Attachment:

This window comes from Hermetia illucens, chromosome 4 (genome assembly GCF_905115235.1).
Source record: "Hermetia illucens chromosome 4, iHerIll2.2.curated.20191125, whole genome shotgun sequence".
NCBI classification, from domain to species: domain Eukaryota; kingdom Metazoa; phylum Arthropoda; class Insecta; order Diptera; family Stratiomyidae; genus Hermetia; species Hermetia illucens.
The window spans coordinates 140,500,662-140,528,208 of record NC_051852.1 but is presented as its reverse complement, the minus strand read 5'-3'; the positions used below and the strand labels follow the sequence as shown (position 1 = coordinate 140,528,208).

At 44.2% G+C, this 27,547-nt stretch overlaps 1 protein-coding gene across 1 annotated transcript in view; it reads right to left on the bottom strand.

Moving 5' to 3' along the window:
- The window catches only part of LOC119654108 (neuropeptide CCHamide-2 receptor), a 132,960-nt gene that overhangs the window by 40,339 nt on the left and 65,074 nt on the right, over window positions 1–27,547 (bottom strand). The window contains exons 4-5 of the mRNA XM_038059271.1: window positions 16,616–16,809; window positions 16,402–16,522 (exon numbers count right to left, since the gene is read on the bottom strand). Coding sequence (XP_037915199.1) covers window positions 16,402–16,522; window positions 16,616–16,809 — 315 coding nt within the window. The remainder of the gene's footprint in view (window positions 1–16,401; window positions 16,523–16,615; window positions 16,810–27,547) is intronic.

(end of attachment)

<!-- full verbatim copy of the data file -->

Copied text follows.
This window comes from Hermetia illucens, chromosome 4 (genome assembly GCF_905115235.1).
Source record: "Hermetia illucens chromosome 4, iHerIll2.2.curated.20191125, whole genome shotgun sequence".
NCBI classification, from domain to species: domain Eukaryota; kingdom Metazoa; phylum Arthropoda; class Insecta; order Diptera; family Stratiomyidae; genus Hermetia; species Hermetia illucens.
The window spans coordinates 140,500,662-140,528,208 of record NC_051852.1 but is presented as its reverse complement, the minus strand read 5'-3'; the positions used below and the strand labels follow the sequence as shown (position 1 = coordinate 140,528,208).

At 44.2% G+C, this 27,547-nt stretch overlaps 1 protein-coding gene across 1 annotated transcript in view; it reads right to left on the bottom strand.

Moving 5' to 3' along the window:
- The window catches only part of LOC119654108 (neuropeptide CCHamide-2 receptor), a 132,960-nt gene that overhangs the window by 40,339 nt on the left and 65,074 nt on the right, over window positions 1–27,547 (bottom strand). The window contains exons 4-5 of the mRNA XM_038059271.1: window positions 16,616–16,809; window positions 16,402–16,522 (exon numbers count right to left, since the gene is read on the bottom strand). Coding sequence (XP_037915199.1) covers window positions 16,402–16,522; window positions 16,616–16,809 — 315 coding nt within the window. The remainder of the gene's footprint in view (window positions 1–16,401; window positions 16,523–16,615; window positions 16,810–27,547) is intronic.